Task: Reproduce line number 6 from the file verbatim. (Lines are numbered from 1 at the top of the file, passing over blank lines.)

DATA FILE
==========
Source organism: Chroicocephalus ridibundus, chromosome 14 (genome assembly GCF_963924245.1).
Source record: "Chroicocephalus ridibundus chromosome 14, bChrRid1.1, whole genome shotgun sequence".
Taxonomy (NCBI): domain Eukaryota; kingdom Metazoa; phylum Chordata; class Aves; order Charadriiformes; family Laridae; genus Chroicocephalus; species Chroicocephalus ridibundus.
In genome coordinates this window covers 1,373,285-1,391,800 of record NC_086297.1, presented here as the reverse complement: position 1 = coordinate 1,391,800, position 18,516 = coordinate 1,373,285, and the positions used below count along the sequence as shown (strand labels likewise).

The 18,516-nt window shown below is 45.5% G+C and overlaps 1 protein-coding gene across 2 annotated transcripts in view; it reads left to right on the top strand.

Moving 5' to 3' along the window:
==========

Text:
Moving 5' to 3' along the window: